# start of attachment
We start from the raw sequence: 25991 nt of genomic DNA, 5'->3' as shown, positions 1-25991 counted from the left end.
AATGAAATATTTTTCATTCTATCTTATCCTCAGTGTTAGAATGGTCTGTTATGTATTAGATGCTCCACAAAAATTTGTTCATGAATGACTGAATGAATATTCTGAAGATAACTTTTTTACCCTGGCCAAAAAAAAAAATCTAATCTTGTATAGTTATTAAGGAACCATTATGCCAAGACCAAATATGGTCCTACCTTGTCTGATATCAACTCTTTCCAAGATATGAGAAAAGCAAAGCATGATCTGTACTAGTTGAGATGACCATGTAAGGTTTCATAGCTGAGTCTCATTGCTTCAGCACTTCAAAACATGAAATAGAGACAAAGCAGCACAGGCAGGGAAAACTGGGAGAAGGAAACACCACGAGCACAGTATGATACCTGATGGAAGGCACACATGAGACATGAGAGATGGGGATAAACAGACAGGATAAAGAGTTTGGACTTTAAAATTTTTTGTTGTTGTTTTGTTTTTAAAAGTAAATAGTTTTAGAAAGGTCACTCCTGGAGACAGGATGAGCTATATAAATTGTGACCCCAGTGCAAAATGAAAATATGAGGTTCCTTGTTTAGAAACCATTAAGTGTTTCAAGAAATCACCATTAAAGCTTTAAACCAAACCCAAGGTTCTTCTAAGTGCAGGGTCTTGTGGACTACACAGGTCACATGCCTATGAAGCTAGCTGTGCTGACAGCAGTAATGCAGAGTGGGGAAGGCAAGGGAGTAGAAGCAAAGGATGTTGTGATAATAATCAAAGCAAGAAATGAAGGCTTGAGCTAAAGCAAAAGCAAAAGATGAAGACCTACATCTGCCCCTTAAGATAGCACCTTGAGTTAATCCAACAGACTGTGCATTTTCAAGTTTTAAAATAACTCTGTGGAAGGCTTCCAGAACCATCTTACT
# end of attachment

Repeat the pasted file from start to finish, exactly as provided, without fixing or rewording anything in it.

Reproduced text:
We start from the raw sequence: 25991 nt of genomic DNA, 5'->3' as shown, positions 1-25991 counted from the left end.
AATGAAATATTTTTCATTCTATCTTATCCTCAGTGTTAGAATGGTCTGTTATGTATTAGATGCTCCACAAAAATTTGTTCATGAATGACTGAATGAATATTCTGAAGATAACTTTTTTACCCTGGCCAAAAAAAAAAATCTAATCTTGTATAGTTATTAAGGAACCATTATGCCAAGACCAAATATGGTCCTACCTTGTCTGATATCAACTCTTTCCAAGATATGAGAAAAGCAAAGCATGATCTGTACTAGTTGAGATGACCATGTAAGGTTTCATAGCTGAGTCTCATTGCTTCAGCACTTCAAAACATGAAATAGAGACAAAGCAGCACAGGCAGGGAAAACTGGGAGAAGGAAACACCACGAGCACAGTATGATACCTGATGGAAGGCACACATGAGACATGAGAGATGGGGATAAACAGACAGGATAAAGAGTTTGGACTTTAAAATTTTTTGTTGTTGTTTTGTTTTTAAAAGTAAATAGTTTTAGAAAGGTCACTCCTGGAGACAGGATGAGCTATATAAATTGTGACCCCAGTGCAAAATGAAAATATGAGGTTCCTTGTTTAGAAACCATTAAGTGTTTCAAGAAATCACCATTAAAGCTTTAAACCAAACCCAAGGTTCTTCTAAGTGCAGGGTCTTGTGGACTACACAGGTCACATGCCTATGAAGCTAGCTGTGCTGACAGCAGTAATGCAGAGTGGGGAAGGCAAGGGAGTAGAAGCAAAGGATGTTGTGATAATAATCAAAGCAAGAAATGAAGGCTTGAGCTAAAGCAAAAGCAAAAGATGAAGACCTACATCTGCCCCTTAAGATAGCACCTTGAGTTAATCCAACAGACTGTGCATTTTCAAGTTTTAAAATAACTCTGTGGAAGGCTTCCAGAACCATCTTACT